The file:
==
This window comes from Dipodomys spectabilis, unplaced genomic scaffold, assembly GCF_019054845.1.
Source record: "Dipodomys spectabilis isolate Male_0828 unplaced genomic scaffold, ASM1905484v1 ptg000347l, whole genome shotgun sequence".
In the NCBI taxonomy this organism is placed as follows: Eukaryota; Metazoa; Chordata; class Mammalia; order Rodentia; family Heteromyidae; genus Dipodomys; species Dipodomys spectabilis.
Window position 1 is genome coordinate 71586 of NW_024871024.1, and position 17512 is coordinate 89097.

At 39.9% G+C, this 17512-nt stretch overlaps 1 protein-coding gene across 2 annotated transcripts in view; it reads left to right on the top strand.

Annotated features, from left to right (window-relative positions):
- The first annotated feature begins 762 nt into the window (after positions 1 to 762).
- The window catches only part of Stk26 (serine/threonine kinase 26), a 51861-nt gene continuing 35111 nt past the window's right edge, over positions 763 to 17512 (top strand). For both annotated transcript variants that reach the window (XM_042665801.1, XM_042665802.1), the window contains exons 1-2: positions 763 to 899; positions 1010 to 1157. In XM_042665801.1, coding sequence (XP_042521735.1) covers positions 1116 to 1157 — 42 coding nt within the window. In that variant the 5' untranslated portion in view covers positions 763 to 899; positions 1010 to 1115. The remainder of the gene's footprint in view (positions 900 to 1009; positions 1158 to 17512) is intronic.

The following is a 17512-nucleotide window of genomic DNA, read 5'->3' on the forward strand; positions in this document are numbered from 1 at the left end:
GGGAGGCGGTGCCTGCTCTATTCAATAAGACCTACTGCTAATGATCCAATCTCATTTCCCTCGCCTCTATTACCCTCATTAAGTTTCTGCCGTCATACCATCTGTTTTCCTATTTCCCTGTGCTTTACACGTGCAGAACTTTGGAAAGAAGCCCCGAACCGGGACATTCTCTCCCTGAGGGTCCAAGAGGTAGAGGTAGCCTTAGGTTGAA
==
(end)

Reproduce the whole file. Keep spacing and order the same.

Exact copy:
This window comes from Dipodomys spectabilis, unplaced genomic scaffold, assembly GCF_019054845.1.
Source record: "Dipodomys spectabilis isolate Male_0828 unplaced genomic scaffold, ASM1905484v1 ptg000347l, whole genome shotgun sequence".
In the NCBI taxonomy this organism is placed as follows: Eukaryota; Metazoa; Chordata; class Mammalia; order Rodentia; family Heteromyidae; genus Dipodomys; species Dipodomys spectabilis.
Window position 1 is genome coordinate 71586 of NW_024871024.1, and position 17512 is coordinate 89097.

At 39.9% G+C, this 17512-nt stretch overlaps 1 protein-coding gene across 2 annotated transcripts in view; it reads left to right on the top strand.

Annotated features, from left to right (window-relative positions):
- The first annotated feature begins 762 nt into the window (after positions 1 to 762).
- The window catches only part of Stk26 (serine/threonine kinase 26), a 51861-nt gene continuing 35111 nt past the window's right edge, over positions 763 to 17512 (top strand). For both annotated transcript variants that reach the window (XM_042665801.1, XM_042665802.1), the window contains exons 1-2: positions 763 to 899; positions 1010 to 1157. In XM_042665801.1, coding sequence (XP_042521735.1) covers positions 1116 to 1157 — 42 coding nt within the window. In that variant the 5' untranslated portion in view covers positions 763 to 899; positions 1010 to 1115. The remainder of the gene's footprint in view (positions 900 to 1009; positions 1158 to 17512) is intronic.

The following is a 17512-nucleotide window of genomic DNA, read 5'->3' on the forward strand; positions in this document are numbered from 1 at the left end:
GGGAGGCGGTGCCTGCTCTATTCAATAAGACCTACTGCTAATGATCCAATCTCATTTCCCTCGCCTCTATTACCCTCATTAAGTTTCTGCCGTCATACCATCTGTTTTCCTATTTCCCTGTGCTTTACACGTGCAGAACTTTGGAAAGAAGCCCCGAACCGGGACATTCTCTCCCTGAGGGTCCAAGAGGTAGAGGTAGCCTTAGGTTGAA